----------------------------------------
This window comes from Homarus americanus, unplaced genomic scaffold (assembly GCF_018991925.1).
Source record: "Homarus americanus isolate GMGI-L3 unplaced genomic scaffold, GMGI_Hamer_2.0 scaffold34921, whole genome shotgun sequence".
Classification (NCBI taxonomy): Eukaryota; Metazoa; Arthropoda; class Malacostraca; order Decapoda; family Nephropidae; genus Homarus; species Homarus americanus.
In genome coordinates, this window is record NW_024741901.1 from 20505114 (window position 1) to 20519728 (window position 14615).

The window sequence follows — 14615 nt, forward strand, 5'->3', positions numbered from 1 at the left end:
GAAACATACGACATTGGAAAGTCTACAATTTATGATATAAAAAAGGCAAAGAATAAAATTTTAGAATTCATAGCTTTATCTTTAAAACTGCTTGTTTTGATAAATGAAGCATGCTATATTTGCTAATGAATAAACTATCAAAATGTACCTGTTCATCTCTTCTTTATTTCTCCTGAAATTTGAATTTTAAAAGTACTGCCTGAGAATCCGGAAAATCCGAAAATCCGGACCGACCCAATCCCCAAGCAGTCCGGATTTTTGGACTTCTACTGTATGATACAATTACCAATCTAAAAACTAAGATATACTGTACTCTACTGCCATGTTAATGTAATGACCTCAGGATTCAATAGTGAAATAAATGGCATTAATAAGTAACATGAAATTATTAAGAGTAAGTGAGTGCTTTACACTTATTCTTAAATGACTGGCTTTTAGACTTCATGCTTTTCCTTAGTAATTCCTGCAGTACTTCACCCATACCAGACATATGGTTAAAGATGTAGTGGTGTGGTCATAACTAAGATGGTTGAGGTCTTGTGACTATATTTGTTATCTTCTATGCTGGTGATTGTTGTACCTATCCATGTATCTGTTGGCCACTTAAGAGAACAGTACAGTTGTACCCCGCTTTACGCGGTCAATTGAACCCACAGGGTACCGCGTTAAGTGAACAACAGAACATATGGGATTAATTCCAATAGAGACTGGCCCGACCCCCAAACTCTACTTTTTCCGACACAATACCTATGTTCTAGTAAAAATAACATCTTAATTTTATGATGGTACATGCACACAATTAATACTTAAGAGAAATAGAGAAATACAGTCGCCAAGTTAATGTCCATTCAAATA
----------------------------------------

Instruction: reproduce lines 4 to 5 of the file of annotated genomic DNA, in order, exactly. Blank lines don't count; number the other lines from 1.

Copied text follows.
In genome coordinates, this window is record NW_024741901.1 from 20505114 (window position 1) to 20519728 (window position 14615).

The window sequence follows — 14615 nt, forward strand, 5'->3', positions numbered from 1 at the left end: